2. Rising Shipping Rates

    Since the pandemic hit in March 2020, shipping costs have been anything but stable, and they don’t appear to be going down anytime soon as demand for air cargo capacity surpasses availability.

    According to the IATA, there are more air cargo aircraft flying today than there were pre-pandemic. There are 1,100 air cargo planes in operation, which is 240 more than in January 2020. Despite this, there is still a 39% capacity shortage in the industry. For the time being, rates are elusive and as vaccine distribution turns to international deliveries, rate volatility is expected to persist.

    3. Scarce Air Cargo Capacity

    Tight capacity has been looming since the onset of the pandemic. Capacity for ground and ocean cargo were swamped, and that demand spilled over into air cargo.

    Besides consumers’ change in shopping habits, manufacturing of goods is also at record levels.

    Many companies are building new cargo jets and renovating passenger planes to address capacity constraints. To meet demand for the next 20 years, Boeing is building 930 new planes and converting 1,500 existing 737s. Boeing’s anticipated production capacity, however, is still insufficient to meet demand.

    E-Commerce expansion and a general economic recovery are anticipated to be long-term trends. We can expect long-term growth fueled by new technologies and business processes. As a result, the trend of limited aviation cargo capacity will be exacerbated.

    4. Air Freight as an Omni-Channel

    A rising trend toward an omni-channel strategy is afoot, fueled by consumer demand. Airlines are recognising the need to expand their operations beyond traditional airport-to-airport routes, and airlines and other stakeholders are already seeing the benefits of delivering end-to-end services.

    Partnerships between airlines and shippers are likely to grow as this trend continues. Shippers and airlines may also strengthen their relationships with integrators/3PLs.

    Air freight will most likely adopt an omni-channel strategy in the future, making it easier to compete for limited cargo capacity and reasonable pricing.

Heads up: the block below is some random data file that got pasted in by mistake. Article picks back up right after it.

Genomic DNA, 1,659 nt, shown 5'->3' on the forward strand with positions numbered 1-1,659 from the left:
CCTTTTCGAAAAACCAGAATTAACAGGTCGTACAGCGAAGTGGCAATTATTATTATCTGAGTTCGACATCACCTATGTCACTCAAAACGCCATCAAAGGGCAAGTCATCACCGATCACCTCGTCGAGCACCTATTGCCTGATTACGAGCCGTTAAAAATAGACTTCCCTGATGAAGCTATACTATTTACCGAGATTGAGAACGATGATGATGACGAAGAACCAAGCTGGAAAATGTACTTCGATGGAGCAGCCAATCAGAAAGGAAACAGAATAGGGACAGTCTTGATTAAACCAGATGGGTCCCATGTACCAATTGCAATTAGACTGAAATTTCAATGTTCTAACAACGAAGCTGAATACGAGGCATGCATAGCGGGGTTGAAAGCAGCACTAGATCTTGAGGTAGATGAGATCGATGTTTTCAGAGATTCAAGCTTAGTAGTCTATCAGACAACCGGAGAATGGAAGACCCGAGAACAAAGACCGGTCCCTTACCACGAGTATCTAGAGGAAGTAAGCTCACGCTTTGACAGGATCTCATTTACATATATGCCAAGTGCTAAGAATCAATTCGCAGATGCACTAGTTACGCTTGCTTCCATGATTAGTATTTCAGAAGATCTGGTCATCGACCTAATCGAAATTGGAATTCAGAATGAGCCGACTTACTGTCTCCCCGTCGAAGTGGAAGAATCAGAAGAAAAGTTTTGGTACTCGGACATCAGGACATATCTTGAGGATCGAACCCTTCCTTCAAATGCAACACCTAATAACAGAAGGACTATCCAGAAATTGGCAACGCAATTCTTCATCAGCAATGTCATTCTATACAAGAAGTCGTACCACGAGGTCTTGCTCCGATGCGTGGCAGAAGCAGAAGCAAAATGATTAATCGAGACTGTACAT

5. Supply Chain Diversification

    Supply chain diversification is growing more popular as the global economy improves. Companies are increasingly relying on air freight to move their goods, and we are already witnessing the beginnings of regional air cargo becoming well-established. Air freight has already established itself as a vital mode of cargo transportation in the medium and near future. We may conclude from all of this that supply chain diversification is a developing trend that will become increasingly significant in the future. The tendency is clearly established across the board, however modest its progress may be.


    If you’re interested in learning more about how CharterSync can help you, get in touch! Our friendly, world-class sales and operations team are on hand 24/7 to offer round the clock support.

    Helping Freight Forwarders Beat Fuel Price Hikes

    Seven ways CharterSync can help clients maximise flexibility to lower costs

    It’s no secret that rising fuel prices are an ever-growing headache for freight forwarders. Fuel costs account for approximately a quarter of operating costs and the potential for surcharges in the coming months has been compounded by recent global macroeconomic pressures. These include changes in airspace restrictions and imbalances in aircraft supply.

    As freight operators know, routes over Russia between Asia and Europe have historically been the most optimal for flight time. Therefore, improving fuel consumption. With the current need to adapt to more southerly routes, flight times could increase by up to one hour. This additional time en route creates significant fuel burn and cost implications for air cargo customers.